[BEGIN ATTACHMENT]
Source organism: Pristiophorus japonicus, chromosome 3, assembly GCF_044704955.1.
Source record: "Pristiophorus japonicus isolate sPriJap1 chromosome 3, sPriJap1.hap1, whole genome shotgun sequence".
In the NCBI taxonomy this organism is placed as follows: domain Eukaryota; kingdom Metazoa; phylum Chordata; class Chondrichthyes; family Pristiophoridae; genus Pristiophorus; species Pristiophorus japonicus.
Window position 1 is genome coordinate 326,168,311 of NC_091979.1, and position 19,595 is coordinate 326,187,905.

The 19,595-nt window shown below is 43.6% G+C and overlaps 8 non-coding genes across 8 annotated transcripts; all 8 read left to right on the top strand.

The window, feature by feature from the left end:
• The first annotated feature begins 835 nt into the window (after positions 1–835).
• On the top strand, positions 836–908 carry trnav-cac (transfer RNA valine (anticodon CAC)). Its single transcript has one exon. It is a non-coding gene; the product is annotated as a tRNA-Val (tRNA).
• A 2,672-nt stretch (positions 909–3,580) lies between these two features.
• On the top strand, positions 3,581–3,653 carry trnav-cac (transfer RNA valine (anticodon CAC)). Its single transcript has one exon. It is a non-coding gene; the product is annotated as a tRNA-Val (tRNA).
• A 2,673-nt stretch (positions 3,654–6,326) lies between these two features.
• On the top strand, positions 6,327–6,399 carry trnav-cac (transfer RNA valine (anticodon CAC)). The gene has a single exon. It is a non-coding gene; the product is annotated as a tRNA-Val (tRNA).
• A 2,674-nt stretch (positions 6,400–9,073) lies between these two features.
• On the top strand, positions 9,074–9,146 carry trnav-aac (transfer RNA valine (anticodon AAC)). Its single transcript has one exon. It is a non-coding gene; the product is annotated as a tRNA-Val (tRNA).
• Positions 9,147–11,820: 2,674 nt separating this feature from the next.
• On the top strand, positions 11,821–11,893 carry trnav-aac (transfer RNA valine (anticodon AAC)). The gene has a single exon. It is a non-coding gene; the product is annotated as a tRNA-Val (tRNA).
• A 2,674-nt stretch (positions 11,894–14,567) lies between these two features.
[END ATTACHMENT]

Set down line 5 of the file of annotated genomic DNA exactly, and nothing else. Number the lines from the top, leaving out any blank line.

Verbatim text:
The 19,595-nt window shown below is 43.6% G+C and overlaps 8 non-coding genes across 8 annotated transcripts; all 8 read left to right on the top strand.